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A Strong EU Common Position is Needed to Prevent Further Crimes in Burma

By Altsean-Burma and International Federation for Human Rights  •  March 29, 2011

The recent convening of Burma’s new parliament is merely a façade to hide ongoing serious crimes in Burma. It is essential that the European Union maintain its existing Common Decision on Burma to keep pressure on the Burmese regime. The realities of the post-election scenario do not justify any softening of the current EU position, which is currently under review.

A briefer recently released by FIDH member, Altsean-Burma, showed that high-ranking State Peace and Development Council (SPDC) officials have retained control by orchestrating their appointments to the top political positions in Parliament. Draconian parliamentary rules prevent Members of Parliament from engaging in any form of meaningful debate or discussing parliamentary proceedings. MPs that share information or bring mobile phones to the parliament can be jailed for 2 years. Media coverage has been severely restricted.

Changing military uniforms for suits and ties does not change the reality of the regime’s ongoing serious crimes. The people of Burma are still under a military dictatorship,” said FIDH President Souhayr Belhassen.

The EU should clearly state that it supports an independent, impartial investigation of serious crimes if there is no significant developments to stop crimes in Burma and address the rights of tens of thousands of victims,” emphasized Ms Belhassen.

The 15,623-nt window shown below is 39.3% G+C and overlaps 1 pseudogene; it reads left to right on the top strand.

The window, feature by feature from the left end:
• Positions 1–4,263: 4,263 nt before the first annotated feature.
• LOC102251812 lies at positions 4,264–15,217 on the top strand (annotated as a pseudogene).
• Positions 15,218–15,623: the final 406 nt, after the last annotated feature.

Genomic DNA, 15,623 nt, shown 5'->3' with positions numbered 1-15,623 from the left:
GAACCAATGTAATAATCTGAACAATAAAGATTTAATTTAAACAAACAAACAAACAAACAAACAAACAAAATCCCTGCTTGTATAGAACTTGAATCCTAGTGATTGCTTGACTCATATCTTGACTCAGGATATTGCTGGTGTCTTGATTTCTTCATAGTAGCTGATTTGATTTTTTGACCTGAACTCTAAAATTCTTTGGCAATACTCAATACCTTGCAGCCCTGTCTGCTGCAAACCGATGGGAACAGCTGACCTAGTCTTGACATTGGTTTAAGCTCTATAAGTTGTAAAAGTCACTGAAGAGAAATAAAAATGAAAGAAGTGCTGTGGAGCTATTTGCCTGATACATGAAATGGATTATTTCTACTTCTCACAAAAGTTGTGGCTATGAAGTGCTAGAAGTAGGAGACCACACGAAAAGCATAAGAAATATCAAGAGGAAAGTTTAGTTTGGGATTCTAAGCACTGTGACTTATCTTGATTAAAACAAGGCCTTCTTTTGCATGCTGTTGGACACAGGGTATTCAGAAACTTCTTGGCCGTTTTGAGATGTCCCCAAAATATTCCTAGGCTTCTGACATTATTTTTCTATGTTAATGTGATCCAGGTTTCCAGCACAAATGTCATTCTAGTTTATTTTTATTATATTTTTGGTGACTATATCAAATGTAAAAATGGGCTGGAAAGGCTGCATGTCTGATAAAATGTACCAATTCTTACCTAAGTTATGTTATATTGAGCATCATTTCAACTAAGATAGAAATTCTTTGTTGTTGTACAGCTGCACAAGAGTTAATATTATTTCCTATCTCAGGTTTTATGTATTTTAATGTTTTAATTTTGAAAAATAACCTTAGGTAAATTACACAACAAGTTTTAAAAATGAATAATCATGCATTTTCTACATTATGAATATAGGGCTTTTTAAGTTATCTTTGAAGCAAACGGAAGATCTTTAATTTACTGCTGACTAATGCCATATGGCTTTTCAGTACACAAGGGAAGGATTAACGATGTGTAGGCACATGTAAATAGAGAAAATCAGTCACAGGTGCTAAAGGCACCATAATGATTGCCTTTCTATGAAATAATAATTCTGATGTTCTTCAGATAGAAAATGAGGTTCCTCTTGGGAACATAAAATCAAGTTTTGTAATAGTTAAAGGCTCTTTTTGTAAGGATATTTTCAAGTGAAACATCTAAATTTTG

In ethnic nationality areas, Burma Army offensives against both ceasefire and non-ceasefire groups have resulted in increased instability and the flight of thousands of civilians into neighboring Thailand. The situation will worsen as the Army prepares to re-launch its inhumane ‘four cuts’ campaign that targets civilian communities with attacks in order to undermine suspected ethnic resistance forces.

On 25 March, the United Nations Human Rights Council adopted a resolution that expressed “serious concern that previous calls to end impunity have not been heeded” by the Burmese regime. This was the 42nd resolution adopted by the UN on Burma since 1991.

The establishment of a UN-mandated Commission of Inquiry (CoI) into war crimes and crimes against humanity is extremely urgent and should become part of the EU’s Burma policy. The creation of a CoI would hold the regime accountable for human rights abuses under international law. It would also deter future violations, promote respect for the rule of law, and obtain justice for the victims of these crimes.

The military regime continues to commit crimes, assuming that a serious investigation will never occur. The EU should prove its abhorrence to impunity and send a strong message to the regime by expressing in-principle support for a CoI” said Altsean-Burma Coordinator Debbie Stothard. Ms Stothard, who is also FIDH Deputy Secretary-General, warned that without a strong EU position, the situation was likely to deteriorate in Burma.

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This post is in: Press Release

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